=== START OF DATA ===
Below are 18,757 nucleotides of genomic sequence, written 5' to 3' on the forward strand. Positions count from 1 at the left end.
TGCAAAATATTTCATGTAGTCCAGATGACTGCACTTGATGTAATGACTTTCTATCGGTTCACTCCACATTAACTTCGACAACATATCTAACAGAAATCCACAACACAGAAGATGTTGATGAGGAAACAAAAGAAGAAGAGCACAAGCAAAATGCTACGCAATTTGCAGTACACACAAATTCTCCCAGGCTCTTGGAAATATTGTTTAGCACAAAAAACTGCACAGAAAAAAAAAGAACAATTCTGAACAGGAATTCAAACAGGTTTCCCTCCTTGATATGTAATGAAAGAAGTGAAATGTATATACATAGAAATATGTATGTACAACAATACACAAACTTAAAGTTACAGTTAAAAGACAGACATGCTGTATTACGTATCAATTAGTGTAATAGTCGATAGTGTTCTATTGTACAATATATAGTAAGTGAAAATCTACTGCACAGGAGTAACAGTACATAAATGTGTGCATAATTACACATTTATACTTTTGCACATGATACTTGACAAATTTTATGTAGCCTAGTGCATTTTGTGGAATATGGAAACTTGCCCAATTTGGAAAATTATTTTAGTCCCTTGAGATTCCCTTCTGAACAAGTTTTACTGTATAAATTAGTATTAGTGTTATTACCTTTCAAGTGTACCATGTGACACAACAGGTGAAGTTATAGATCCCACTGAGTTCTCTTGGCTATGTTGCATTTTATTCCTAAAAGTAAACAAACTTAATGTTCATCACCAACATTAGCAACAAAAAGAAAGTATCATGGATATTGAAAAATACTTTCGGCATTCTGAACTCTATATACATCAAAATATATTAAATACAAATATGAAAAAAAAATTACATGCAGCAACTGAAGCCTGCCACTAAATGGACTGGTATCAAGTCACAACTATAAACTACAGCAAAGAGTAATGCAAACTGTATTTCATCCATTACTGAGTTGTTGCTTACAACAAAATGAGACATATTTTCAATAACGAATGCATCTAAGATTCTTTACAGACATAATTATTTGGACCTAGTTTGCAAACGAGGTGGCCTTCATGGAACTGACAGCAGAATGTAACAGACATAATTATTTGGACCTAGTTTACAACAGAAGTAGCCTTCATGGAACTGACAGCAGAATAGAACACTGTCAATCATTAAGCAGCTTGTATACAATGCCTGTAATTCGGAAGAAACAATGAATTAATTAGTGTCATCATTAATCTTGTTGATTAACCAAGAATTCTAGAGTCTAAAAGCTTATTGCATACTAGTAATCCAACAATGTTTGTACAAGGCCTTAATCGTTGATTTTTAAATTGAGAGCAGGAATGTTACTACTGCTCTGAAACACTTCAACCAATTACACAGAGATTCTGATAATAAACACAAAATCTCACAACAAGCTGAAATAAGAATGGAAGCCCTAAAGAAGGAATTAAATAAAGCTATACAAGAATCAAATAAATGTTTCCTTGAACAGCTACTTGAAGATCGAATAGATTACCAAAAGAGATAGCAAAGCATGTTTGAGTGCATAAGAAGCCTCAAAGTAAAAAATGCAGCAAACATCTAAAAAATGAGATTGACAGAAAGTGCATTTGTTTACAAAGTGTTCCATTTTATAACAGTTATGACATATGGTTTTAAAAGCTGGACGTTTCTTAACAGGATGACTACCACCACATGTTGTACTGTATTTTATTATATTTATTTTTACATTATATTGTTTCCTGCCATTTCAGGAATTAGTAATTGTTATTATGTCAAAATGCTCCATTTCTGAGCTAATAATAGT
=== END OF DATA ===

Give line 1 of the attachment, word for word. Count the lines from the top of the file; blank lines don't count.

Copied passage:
Below are 18,757 nucleotides of genomic sequence, written 5' to 3' on the forward strand. Positions count from 1 at the left end.